Money Bag Logo. Loan Comparison Calculator

Loan Comparison Calculator.

Are you thinking about taking out a loan? You’re probably circling around multiple offers, all with different principal amounts and interest rates. This calculator will help you compare the costs associated with up to four different loans.

In the fields provided, enter a principal amount, interest rate, and number of payments for as many as four loans. After entering this data for each loan the results will appear instantly, enabling you to compare monthly payment amounts and total interest charges.

Principal Interest Rate # of Payments Monthly Payment Total Interest

 

Simple Steps to Comparing Multiple Loans

United States Money.

When you are ready to buy that new car, house, or business, the first thing you have to consider is how to pay for it. Options for financing are plentiful, but that doesn't mean the process is easy. In fact, because there are so many options, terms, and fine print, shopping for a loan is a daunting task that requires thorough research.

Why Would You Need a Loan?

Getting a loan is a serious commitment that can have dire consequences if the terms aren't honored. The first step in doing research for a loan is determining why you need a loan. Length of repayment, interest rates, and the credit scores required vary depending on how much money you need and what you will do with the money.

Most people do not have thousands of dollars on hand to pay for expensive items. Here are some common reasons you will need to secure financing.

  • Mortgages: If you can't pay cash when you buy a home, you negotiate a loan with a bank to purchase the home for you. Your monthly payment to pay the loan back is called a mortgage.
  • Home improvements: Homes often need updating over time, whether due to normal wear and tear or appliances and decor that could use updating. You can borrow money to complete house projects if you don't have the cash on hand.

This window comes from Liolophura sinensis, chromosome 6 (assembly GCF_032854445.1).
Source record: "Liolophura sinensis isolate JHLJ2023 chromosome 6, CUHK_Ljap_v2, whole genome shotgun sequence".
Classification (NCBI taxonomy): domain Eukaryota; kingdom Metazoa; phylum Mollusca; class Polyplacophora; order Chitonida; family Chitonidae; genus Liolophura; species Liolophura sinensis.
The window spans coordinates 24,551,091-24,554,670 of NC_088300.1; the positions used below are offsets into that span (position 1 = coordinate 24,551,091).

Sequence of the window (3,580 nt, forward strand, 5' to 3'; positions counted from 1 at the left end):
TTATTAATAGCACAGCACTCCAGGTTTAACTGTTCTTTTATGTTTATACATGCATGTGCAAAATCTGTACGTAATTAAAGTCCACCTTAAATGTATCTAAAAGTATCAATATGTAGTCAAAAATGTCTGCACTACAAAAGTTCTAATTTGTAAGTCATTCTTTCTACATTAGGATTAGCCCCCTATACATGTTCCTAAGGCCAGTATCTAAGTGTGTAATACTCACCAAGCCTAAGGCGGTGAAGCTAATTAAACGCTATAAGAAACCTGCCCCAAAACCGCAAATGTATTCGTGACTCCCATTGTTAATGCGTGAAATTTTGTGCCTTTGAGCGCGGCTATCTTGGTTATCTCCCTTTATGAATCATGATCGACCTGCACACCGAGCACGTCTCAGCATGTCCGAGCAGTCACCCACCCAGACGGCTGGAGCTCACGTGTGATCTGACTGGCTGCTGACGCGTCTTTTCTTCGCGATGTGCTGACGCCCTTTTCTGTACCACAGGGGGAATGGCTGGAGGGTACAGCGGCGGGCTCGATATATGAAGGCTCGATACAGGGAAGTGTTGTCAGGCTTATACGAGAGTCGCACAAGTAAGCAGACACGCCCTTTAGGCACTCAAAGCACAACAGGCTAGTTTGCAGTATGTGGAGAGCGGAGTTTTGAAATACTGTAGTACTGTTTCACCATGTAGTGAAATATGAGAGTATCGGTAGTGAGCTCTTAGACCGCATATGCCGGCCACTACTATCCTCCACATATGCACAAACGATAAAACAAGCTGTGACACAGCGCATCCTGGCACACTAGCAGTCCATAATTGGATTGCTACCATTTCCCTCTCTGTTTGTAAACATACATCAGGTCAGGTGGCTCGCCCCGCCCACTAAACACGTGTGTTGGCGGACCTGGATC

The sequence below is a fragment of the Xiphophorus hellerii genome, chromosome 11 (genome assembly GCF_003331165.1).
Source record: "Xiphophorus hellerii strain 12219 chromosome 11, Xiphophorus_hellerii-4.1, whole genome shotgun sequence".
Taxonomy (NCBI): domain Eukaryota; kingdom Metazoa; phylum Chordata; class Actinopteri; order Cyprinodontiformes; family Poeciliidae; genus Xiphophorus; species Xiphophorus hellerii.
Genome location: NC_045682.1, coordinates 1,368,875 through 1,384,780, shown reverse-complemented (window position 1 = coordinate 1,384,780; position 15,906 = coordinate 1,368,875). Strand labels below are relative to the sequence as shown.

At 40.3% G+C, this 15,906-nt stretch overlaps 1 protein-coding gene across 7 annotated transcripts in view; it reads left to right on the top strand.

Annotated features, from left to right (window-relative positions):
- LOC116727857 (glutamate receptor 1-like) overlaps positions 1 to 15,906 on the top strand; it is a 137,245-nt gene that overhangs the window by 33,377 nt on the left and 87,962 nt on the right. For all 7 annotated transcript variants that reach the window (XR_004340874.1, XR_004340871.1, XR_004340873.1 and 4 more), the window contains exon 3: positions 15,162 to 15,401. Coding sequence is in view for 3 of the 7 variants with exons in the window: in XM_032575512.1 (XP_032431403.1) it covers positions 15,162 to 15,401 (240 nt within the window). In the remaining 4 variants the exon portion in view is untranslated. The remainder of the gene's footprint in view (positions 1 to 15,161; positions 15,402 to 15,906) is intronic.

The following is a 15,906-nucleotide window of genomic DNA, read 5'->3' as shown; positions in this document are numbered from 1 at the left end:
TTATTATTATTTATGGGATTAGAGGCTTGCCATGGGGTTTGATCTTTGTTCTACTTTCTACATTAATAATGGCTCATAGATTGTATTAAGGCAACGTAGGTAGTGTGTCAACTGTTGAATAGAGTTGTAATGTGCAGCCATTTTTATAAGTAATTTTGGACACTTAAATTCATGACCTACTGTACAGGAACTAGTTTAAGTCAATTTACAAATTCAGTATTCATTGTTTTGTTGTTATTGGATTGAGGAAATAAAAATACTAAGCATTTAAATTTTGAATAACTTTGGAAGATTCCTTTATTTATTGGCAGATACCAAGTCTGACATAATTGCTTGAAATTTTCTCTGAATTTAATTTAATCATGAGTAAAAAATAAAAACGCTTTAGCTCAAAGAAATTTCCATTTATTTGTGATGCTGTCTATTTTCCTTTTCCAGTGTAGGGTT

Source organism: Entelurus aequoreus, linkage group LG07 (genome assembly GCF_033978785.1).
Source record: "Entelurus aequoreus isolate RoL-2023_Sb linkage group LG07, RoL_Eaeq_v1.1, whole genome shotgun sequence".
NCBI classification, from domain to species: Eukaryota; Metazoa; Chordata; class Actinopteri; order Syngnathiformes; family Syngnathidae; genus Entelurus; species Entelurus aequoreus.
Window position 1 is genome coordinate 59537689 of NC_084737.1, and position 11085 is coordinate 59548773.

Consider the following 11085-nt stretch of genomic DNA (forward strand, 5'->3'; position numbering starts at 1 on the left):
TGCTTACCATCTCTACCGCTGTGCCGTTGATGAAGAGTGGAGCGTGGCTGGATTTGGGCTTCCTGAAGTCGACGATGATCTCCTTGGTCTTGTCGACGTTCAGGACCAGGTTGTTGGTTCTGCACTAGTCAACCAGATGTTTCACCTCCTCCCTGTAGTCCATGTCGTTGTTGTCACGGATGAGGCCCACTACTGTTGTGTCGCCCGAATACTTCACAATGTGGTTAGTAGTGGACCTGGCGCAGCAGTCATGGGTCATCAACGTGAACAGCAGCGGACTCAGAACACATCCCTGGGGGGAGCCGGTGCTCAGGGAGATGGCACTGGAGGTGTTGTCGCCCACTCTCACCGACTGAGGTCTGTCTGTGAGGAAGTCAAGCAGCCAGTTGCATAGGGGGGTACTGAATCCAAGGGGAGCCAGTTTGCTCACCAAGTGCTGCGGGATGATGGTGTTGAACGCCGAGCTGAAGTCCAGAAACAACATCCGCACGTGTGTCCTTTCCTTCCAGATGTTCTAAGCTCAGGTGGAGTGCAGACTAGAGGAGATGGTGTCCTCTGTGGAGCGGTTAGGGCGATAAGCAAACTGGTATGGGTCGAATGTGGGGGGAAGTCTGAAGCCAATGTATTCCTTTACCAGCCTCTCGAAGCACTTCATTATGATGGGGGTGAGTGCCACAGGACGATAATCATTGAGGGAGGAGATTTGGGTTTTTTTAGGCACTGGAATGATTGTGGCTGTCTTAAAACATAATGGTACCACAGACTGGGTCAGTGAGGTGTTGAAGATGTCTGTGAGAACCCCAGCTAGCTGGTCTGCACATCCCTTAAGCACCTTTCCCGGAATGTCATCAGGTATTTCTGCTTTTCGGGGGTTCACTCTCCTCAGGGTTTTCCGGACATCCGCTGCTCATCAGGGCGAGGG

• Car loans: Buying a vehicle can be expensive, especially if it's brand new car. You can buy your car through a bank or credit union and pay the loan back monthly. Your monthly payment is called a car note.
  • School tuition: Education can cost thousands of dollars, from vocational school to community college to the university level. There are several ways you can pay for tuition, and most loans have terms that delay repaying the loan until the schooling is completed.
  • Business expenses: Running your own company or organization means you need to have resources to pay overhead, such as staff compensation, supplies, and office space. Small business loans are available to help offset some of those costs. The amount of the loan given depends on the type of business and your plan to sustain the business to pay back the money.
  • Emergencies: Sometimes situations arise that you just don't see coming. Medical emergencies, unforeseen car repairs, damage to your home from a natural disaster, and many other problems may arise and cost money to handle. If you don't have enough savings to address emergencies, you may decide to get a short-term loan to cover the expenses.
  • Special events: Special events may be expensive, such as wedding or rites of passage ceremonies, like bar or bat mitzvahs and quinceañeras. If you're not paying with cash, financing them requires examining which loans make the most sense for you.

Different Types of Loans

The type of loan you get will determine how you need to pay it back and what happens if you can't pay. Loans can be borrowed from private lenders or from governmental institutions.

  • Secured loans: A secured loan is obtained by using property and things you own as collateral. If you cannot pay back the loan, the lender will take your property instead. Collateral for a loan has to be valuable, such as a car, home, or assets.
  • Unsecured loans: As the name implies, unsecured loans are the opposite of secured loans. Unsecured loans don't use collateral so lenders consider them more high risk. Lenders will typically charge higher interest for these types of loans.